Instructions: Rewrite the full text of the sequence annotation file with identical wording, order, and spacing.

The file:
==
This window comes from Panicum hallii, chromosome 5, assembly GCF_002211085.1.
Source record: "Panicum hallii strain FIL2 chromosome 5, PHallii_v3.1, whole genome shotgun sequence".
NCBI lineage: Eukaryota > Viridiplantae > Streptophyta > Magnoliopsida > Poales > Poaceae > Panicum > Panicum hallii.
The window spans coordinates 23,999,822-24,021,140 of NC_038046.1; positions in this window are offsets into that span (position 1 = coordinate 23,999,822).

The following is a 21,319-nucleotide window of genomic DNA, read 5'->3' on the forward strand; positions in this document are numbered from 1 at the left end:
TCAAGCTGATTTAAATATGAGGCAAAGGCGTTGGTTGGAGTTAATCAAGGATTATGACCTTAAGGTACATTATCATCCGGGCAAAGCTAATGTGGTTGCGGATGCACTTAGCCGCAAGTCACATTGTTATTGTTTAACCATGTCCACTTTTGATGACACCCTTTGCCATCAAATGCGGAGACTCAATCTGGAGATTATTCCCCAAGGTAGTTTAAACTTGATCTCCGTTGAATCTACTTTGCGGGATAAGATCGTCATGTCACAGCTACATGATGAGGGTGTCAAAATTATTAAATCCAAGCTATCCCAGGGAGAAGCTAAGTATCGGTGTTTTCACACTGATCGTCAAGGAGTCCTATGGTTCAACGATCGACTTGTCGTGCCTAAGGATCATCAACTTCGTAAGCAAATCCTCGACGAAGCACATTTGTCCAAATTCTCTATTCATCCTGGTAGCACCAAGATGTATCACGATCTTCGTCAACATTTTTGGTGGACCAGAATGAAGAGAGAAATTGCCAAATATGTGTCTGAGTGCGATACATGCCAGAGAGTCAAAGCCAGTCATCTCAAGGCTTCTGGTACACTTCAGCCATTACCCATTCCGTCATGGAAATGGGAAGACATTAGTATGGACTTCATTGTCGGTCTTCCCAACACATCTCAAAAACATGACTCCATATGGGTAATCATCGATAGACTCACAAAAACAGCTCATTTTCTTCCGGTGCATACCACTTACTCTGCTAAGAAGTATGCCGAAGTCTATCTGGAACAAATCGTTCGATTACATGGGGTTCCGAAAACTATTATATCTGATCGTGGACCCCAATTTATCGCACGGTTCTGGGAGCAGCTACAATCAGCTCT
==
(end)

This window comes from Panicum hallii, chromosome 5, assembly GCF_002211085.1.
Source record: "Panicum hallii strain FIL2 chromosome 5, PHallii_v3.1, whole genome shotgun sequence".
NCBI lineage: Eukaryota > Viridiplantae > Streptophyta > Magnoliopsida > Poales > Poaceae > Panicum > Panicum hallii.
The window spans coordinates 23,999,822-24,021,140 of NC_038046.1; positions in this window are offsets into that span (position 1 = coordinate 23,999,822).

The following is a 21,319-nucleotide window of genomic DNA, read 5'->3' on the forward strand; positions in this document are numbered from 1 at the left end:
TCAAGCTGATTTAAATATGAGGCAAAGGCGTTGGTTGGAGTTAATCAAGGATTATGACCTTAAGGTACATTATCATCCGGGCAAAGCTAATGTGGTTGCGGATGCACTTAGCCGCAAGTCACATTGTTATTGTTTAACCATGTCCACTTTTGATGACACCCTTTGCCATCAAATGCGGAGACTCAATCTGGAGATTATTCCCCAAGGTAGTTTAAACTTGATCTCCGTTGAATCTACTTTGCGGGATAAGATCGTCATGTCACAGCTACATGATGAGGGTGTCAAAATTATTAAATCCAAGCTATCCCAGGGAGAAGCTAAGTATCGGTGTTTTCACACTGATCGTCAAGGAGTCCTATGGTTCAACGATCGACTTGTCGTGCCTAAGGATCATCAACTTCGTAAGCAAATCCTCGACGAAGCACATTTGTCCAAATTCTCTATTCATCCTGGTAGCACCAAGATGTATCACGATCTTCGTCAACATTTTTGGTGGACCAGAATGAAGAGAGAAATTGCCAAATATGTGTCTGAGTGCGATACATGCCAGAGAGTCAAAGCCAGTCATCTCAAGGCTTCTGGTACACTTCAGCCATTACCCATTCCGTCATGGAAATGGGAAGACATTAGTATGGACTTCATTGTCGGTCTTCCCAACACATCTCAAAAACATGACTCCATATGGGTAATCATCGATAGACTCACAAAAACAGCTCATTTTCTTCCGGTGCATACCACTTACTCTGCTAAGAAGTATGCCGAAGTCTATCTGGAACAAATCGTTCGATTACATGGGGTTCCGAAAACTATTATATCTGATCGTGGACCCCAATTTATCGCACGGTTCTGGGAGCAGCTACAATCAGCTCT